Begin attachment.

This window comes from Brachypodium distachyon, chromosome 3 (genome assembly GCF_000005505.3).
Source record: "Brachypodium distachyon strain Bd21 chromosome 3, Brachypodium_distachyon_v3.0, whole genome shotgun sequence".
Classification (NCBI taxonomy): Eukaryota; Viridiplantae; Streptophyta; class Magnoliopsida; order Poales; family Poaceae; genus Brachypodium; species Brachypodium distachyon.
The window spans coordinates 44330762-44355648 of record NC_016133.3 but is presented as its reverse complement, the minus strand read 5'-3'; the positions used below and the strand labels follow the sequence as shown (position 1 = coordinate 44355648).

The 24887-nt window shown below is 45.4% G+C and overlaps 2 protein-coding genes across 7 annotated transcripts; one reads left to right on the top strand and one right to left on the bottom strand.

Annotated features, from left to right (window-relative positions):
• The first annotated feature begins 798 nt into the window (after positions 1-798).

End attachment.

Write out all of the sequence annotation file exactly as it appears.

This window comes from Brachypodium distachyon, chromosome 3 (genome assembly GCF_000005505.3).
Source record: "Brachypodium distachyon strain Bd21 chromosome 3, Brachypodium_distachyon_v3.0, whole genome shotgun sequence".
Classification (NCBI taxonomy): Eukaryota; Viridiplantae; Streptophyta; class Magnoliopsida; order Poales; family Poaceae; genus Brachypodium; species Brachypodium distachyon.
The window spans coordinates 44330762-44355648 of record NC_016133.3 but is presented as its reverse complement, the minus strand read 5'-3'; the positions used below and the strand labels follow the sequence as shown (position 1 = coordinate 44355648).

The 24887-nt window shown below is 45.4% G+C and overlaps 2 protein-coding genes across 7 annotated transcripts; one reads left to right on the top strand and one right to left on the bottom strand.

Annotated features, from left to right (window-relative positions):
• The first annotated feature begins 798 nt into the window (after positions 1-798).